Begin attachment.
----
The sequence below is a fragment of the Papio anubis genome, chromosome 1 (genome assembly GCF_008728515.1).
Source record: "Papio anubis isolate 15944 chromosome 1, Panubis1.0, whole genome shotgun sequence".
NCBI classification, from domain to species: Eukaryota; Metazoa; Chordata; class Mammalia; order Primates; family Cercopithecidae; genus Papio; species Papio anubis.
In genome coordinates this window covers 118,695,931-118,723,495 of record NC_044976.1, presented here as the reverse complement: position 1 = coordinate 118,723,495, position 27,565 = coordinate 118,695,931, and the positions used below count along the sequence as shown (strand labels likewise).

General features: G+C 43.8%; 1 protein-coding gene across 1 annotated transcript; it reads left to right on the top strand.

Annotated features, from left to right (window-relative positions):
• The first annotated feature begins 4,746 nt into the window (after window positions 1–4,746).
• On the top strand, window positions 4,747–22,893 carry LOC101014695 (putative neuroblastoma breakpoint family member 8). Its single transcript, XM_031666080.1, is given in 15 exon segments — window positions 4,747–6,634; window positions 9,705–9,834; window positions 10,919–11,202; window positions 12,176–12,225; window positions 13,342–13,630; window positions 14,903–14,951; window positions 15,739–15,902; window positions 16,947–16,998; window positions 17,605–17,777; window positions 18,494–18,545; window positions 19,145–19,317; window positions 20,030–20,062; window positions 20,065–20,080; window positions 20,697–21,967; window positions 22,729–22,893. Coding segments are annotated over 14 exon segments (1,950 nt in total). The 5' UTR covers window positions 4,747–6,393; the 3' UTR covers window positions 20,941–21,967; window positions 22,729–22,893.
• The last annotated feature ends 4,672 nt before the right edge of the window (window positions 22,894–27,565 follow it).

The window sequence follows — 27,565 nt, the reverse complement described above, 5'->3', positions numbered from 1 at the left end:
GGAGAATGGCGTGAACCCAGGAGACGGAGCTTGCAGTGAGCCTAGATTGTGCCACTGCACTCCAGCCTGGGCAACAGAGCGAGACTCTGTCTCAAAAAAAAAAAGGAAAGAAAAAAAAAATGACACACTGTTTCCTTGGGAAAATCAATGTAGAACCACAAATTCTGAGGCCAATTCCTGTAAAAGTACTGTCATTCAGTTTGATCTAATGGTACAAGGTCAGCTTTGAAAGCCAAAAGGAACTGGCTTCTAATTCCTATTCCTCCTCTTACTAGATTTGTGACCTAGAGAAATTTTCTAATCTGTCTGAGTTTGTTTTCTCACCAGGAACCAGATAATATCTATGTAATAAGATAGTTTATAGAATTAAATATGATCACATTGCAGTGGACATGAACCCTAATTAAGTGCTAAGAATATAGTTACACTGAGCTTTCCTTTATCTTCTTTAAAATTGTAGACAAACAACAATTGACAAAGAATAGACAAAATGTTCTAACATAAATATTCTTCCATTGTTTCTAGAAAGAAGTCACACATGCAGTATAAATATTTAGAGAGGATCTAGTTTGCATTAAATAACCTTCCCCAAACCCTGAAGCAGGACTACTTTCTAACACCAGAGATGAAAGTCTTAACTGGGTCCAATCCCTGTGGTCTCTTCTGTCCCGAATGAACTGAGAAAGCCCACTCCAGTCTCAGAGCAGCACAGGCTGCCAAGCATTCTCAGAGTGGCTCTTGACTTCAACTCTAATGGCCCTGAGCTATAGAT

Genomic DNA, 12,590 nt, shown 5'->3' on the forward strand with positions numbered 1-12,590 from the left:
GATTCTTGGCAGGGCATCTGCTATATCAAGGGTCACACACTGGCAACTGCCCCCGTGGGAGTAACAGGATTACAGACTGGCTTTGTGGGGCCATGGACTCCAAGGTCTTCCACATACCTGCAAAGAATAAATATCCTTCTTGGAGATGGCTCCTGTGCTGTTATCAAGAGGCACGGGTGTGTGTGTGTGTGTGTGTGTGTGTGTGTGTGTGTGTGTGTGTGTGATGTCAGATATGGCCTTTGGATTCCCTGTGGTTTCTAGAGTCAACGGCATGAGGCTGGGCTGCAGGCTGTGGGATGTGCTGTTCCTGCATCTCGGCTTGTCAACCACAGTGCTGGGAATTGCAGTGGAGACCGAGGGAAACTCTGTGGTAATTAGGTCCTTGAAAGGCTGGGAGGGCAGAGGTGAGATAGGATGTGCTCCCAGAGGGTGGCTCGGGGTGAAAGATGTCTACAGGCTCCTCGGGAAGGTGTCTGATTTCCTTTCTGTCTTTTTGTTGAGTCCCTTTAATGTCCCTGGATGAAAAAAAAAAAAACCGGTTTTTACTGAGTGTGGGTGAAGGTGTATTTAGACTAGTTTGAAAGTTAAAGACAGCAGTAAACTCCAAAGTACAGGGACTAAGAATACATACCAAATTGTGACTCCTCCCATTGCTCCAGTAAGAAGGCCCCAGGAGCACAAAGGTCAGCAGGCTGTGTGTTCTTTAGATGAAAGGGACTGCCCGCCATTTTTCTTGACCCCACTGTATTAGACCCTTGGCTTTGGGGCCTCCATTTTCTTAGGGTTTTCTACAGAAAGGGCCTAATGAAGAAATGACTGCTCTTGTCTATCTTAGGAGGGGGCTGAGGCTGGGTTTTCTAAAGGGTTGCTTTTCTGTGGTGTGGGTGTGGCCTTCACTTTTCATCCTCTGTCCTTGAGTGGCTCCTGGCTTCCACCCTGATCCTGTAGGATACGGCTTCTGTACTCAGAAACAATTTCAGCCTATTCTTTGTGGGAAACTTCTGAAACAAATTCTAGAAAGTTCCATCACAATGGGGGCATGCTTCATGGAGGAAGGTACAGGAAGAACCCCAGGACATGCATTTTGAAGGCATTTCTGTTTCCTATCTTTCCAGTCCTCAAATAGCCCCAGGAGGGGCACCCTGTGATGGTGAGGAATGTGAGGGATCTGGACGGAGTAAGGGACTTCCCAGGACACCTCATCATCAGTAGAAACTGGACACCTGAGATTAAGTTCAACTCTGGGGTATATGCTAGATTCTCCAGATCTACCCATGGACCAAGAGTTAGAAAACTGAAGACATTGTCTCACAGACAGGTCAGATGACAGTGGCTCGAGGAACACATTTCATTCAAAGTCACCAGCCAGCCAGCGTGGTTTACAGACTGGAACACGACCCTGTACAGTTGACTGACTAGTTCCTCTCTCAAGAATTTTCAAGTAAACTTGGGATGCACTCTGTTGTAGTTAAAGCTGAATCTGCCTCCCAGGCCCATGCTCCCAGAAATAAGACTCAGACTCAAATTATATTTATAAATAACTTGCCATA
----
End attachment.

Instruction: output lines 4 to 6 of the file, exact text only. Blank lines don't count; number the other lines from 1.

In genome coordinates this window covers 118,695,931-118,723,495 of record NC_044976.1, presented here as the reverse complement: position 1 = coordinate 118,723,495, position 27,565 = coordinate 118,695,931, and the positions used below count along the sequence as shown (strand labels likewise).

General features: G+C 43.8%; 1 protein-coding gene across 1 annotated transcript; it reads left to right on the top strand.

Annotated features, from left to right (window-relative positions):